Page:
majority opinion on coercion
Majority Opinion on Coercion
  • In the majority opinion, Justice Kennedy, also a devout Catholic and former altar boy, stated, “The atmosphere at a state legislature’s opening, where adults are free to enter and leave with little comment and for any number of reasons, cannot compare with the constraining potential of the one school event most important for the student to attend.”
scenario 1
Scenario 1
  • During the Christmas season in 1993, the Ku Klux Klan asked for permission to erect a large cross in an area known as Capital Square in Columbus, Ohio. Capital Square is the site of the state capitol, as well as an open area in which a menorah and Christmas tree were being displayed. The state agency regulating public access to this open area denied the Klan’s request. The agency said that putting a religious symbol so close to the state capitol would be an endorsement of religion by the state government. The Klan sued, arguing that its free speech rights were being denied.
  • In Capitol Square Review and Advisory Board v. Pinette (1994), the Supreme Court ruled in favor of the Ku Klux Klan. It concluded that the square was a “public forum” in which the government cannot discriminate on the basis of the content of speech without a compelling reason for doing so. While violation of the Establishment Clause could provide such a reason, the Court found that allowing the Klan’s cross in the square did not violate the establishment clause. Because the square was known as a public forum, the opinions and viewpoints expressed there did not represent the views of the government, but of the individuals who expressed their views. Thus, the Klan’s unattended cross would not suggest any endorsement or promotion of religion by the state of Ohio.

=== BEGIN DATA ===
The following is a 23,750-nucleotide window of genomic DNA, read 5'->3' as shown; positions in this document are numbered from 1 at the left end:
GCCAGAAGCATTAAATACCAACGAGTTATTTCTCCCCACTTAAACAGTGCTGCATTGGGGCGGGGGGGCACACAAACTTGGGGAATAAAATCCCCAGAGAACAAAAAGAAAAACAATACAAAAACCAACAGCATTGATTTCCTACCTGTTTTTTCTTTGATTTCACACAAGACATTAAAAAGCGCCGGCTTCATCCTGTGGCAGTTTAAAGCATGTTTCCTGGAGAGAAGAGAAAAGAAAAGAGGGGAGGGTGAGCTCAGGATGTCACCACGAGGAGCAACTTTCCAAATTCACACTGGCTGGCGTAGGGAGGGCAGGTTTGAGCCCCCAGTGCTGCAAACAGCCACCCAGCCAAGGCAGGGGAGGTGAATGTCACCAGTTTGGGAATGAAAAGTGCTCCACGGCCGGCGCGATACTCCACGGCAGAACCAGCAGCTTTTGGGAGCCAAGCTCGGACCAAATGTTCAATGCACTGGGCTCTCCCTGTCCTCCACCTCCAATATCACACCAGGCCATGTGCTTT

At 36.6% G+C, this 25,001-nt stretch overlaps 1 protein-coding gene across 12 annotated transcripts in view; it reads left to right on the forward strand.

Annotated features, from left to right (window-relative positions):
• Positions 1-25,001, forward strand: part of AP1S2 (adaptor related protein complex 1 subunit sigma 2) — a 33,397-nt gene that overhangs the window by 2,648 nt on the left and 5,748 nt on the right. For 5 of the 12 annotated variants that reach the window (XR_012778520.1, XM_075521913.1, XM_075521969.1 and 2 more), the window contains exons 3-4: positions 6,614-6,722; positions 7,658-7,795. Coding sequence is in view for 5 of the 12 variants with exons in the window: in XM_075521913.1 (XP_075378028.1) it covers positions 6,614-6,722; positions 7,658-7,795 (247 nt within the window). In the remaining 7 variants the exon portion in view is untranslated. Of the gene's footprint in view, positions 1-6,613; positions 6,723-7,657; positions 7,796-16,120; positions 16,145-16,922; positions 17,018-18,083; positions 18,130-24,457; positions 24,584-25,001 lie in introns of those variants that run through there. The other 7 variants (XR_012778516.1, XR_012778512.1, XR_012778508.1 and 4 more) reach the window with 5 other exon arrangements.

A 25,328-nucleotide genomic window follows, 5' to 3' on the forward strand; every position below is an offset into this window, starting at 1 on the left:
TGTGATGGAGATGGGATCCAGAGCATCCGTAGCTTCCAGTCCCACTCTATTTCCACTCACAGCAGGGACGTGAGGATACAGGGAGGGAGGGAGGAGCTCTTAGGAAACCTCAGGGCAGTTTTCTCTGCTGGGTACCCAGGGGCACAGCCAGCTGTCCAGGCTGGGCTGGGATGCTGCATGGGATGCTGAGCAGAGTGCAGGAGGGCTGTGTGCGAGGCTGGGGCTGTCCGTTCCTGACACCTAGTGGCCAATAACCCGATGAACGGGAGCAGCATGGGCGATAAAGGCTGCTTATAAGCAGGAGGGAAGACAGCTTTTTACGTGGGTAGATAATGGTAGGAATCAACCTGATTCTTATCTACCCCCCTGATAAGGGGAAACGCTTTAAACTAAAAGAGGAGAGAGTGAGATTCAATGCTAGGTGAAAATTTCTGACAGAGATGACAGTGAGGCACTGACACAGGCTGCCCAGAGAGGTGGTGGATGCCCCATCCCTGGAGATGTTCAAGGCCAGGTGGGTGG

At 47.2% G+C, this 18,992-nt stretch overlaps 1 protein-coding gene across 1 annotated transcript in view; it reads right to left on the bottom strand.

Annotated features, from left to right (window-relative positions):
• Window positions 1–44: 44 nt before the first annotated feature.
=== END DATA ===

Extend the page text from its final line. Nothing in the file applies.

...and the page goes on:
scenario 2
Scenario 2